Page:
Thursday, April 4, 2013

The Father Of Nashville's City Parks - Major Eugene Castner Lewis

  Major Eugene Castner Lewis was born in Clarksville Tennessee in 1845 and he died in 1917. He became an industrial engineer for the Nashville, Chattanooga, & St. Louis Railroad. In 1895 he was tasked to design a worlds fair in what is now Centennial Park in Nashville, which at the time was a horse racing track. The fair would celebrate the 100 year anniversary of the state of Tennessee in 1896 but was unable to open until 1897. It was one of the most successful worlds fair of all time in that it made a profit rather than a loss. It was visited by thousands of people including President William Mckinley. The center painting shows what the fair might have looked like from the air. West Tennessee was represented by a giant pyramid because Memphis was named after the ancient Egytian city by the same name. Nashville was nicknamed the Athens of the South and a giant plaster of Paris replica of the Parthenon was built. It was so popular with Nashvillian's it was the only building that wasn't torn down after the fair. The permanent building that exists now was started in 1920 and finished in 1931. The third picture is of Maj. Lewis's tomb in Mt. Olivet Cemetery in Nashville which is shaped like a pyramid.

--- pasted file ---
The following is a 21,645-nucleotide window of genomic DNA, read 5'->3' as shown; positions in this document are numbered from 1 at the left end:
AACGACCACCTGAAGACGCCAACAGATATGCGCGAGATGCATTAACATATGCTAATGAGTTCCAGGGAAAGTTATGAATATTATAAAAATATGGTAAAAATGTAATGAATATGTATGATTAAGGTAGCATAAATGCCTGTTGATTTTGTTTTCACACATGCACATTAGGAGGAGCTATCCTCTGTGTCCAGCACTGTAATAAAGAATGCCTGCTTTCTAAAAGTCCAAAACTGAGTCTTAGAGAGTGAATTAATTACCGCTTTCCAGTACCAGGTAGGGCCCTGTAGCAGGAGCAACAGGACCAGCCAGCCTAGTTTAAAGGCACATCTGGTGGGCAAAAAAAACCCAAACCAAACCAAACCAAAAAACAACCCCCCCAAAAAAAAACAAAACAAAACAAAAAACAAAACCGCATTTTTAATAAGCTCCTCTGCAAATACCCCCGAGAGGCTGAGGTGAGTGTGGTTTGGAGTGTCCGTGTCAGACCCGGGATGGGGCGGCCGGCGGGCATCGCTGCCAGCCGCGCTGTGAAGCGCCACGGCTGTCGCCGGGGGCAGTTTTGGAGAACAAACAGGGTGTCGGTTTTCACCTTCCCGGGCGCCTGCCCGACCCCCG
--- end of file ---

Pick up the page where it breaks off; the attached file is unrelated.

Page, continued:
Map of the Centennial Exposition
Shelby Park

Shelby Park

My father and his 1st wife Mamie at Shelby Park

No comments:

Post a Comment